by EggyToast ( 858951 ) on Thursday September 23, 2010 @07:23PM (#33682010) Homepage
    This is a crazy idea, but maybe people like both? I prefer books on my Kindle but I'm not going to avoid a book I want to read because it's not available -- I'm going to get it from the library. Maybe that's not the solution that reluctant publishers want to hear, though...

    Still, I agree that I'm not sure what the point of this original post is. A new technology doesn't sell as well as an equivalent, older technology? I'd argue that books are a bit different from movies or music in that books actually physically contain the story -- there's no extra layer of technology involved in enjoying them. That's probably never going to go away, unless paper becomes precious (in which case we have a lot of other things to worry about!). For those with a little extra money who prefer e-ink, though, why not sell them an e-book version of a story? A publisher should see each sale as pretty much the same thing.
  • by KingFrog ( 1888802 ) on Thursday September 23, 2010 @07:27PM (#33682050)
    I agree, to an extend. The real thing the publishers fear is the loss of control. On Amazon's ebook store, there are many self-publishing authors there. Publishers get zero for their books. If this were to catch on, the major publishing houses would die. So, they do everything they can to marginalize the ebooks. Now, it's true that many self-published authors aren't worth reading...but there are several that are, and who I enjoy. But ultimately? The candle-makers guilds did not stop the lightbulb, and the buggy-whip makers did not stop the automobile. Both these industries still exist, but in very different, and much smaller, forms than they did before.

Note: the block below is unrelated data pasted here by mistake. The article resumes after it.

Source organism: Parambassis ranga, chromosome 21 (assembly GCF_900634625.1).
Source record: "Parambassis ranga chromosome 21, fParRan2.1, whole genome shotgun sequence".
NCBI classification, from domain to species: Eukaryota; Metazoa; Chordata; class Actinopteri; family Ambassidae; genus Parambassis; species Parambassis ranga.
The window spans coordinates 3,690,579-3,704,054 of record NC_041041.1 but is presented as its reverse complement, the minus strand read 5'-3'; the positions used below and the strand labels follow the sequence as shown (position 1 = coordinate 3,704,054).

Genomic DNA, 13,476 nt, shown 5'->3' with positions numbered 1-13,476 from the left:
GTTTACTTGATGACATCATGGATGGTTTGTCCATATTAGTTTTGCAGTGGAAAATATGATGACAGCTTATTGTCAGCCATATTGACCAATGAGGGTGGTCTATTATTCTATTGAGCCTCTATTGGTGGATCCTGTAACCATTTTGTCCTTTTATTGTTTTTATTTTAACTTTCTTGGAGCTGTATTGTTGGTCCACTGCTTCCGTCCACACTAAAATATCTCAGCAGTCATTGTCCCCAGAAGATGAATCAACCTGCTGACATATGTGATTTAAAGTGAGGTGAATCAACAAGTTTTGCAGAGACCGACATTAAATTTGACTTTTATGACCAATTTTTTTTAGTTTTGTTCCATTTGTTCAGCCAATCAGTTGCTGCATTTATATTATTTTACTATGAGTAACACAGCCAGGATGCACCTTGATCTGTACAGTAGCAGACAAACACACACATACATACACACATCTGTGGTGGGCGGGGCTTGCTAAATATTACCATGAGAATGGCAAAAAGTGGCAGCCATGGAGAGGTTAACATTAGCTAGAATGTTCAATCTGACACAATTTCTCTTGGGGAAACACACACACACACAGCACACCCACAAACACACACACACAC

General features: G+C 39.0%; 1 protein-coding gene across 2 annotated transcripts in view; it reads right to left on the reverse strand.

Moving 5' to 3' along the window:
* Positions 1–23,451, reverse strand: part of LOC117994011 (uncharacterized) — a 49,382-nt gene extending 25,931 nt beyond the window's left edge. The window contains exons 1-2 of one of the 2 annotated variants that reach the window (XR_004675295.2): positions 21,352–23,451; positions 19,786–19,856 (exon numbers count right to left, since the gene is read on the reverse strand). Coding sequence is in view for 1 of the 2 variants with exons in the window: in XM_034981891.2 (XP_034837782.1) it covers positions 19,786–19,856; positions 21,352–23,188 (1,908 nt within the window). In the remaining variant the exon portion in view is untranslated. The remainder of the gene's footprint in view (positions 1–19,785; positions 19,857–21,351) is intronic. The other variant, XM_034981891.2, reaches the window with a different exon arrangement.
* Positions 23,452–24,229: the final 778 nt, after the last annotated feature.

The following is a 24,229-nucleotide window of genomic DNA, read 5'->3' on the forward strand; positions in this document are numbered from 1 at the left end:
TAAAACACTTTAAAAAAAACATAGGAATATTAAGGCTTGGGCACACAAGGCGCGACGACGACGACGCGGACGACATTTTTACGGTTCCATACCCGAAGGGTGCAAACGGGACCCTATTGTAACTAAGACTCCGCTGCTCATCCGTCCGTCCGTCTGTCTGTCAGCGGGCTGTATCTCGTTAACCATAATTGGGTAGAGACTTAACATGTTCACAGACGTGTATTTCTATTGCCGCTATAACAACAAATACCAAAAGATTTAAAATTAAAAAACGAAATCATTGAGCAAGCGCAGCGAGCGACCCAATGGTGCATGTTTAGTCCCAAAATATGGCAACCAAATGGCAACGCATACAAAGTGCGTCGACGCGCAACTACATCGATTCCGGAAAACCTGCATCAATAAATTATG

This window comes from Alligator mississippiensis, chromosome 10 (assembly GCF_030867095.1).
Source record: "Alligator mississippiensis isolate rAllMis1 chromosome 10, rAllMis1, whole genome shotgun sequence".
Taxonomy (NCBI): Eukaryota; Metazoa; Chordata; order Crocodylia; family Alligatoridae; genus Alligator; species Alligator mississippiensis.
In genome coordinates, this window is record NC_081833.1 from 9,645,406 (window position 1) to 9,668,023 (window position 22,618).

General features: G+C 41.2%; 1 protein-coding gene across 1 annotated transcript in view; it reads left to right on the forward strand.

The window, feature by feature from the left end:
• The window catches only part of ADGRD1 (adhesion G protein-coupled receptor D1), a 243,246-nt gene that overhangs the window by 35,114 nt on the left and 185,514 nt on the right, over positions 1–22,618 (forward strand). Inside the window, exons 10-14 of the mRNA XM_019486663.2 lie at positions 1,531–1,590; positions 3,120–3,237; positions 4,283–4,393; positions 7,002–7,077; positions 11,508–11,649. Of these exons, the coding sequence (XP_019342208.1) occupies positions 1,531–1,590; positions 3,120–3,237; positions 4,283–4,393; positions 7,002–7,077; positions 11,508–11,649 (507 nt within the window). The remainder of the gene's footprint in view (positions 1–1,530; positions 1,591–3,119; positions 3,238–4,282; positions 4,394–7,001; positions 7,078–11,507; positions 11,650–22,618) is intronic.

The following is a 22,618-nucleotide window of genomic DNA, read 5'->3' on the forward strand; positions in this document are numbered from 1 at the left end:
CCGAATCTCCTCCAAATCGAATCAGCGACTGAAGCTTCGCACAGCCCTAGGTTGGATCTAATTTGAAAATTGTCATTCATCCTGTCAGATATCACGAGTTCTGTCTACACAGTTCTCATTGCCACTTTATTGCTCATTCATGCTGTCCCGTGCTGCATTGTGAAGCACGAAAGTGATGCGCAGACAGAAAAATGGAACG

• Re:price (Score:4, Interesting)

    by BLKMGK ( 34057 ) <> on Thursday September 23, 2010 @07:31PM (#33682092) Homepage Journal

    When E-books cost MORE than some hardcovers of course they don't sell. Put them back under $9.99 and I'll stop torrenting and begin purchasing again! The publishers are trying to use E-Books to support their print overhead - and have said as much. MacMillan and others are thieves so far as I'm concerned. As soon as they began setting prices vs Amazon the cost of E-books went through the roof. that they try to make them sound like a bargain because they cost less than LIST hardcover even though they cannot be traded, shared, or sold is a sad sham. some authors are starting to go it on their own and skip the publishers altogether - I wish some of the authors *I* like would do that. You know it's sad when a published author makes MORE money going through Amazon direct and selling for a pittance than they do going through a publisher!

    Some reading: [] [] [] [] [] Make sure to read ALL of the entries in this one - there are some truly stunning doozies! I wonder what planet this moron comes from?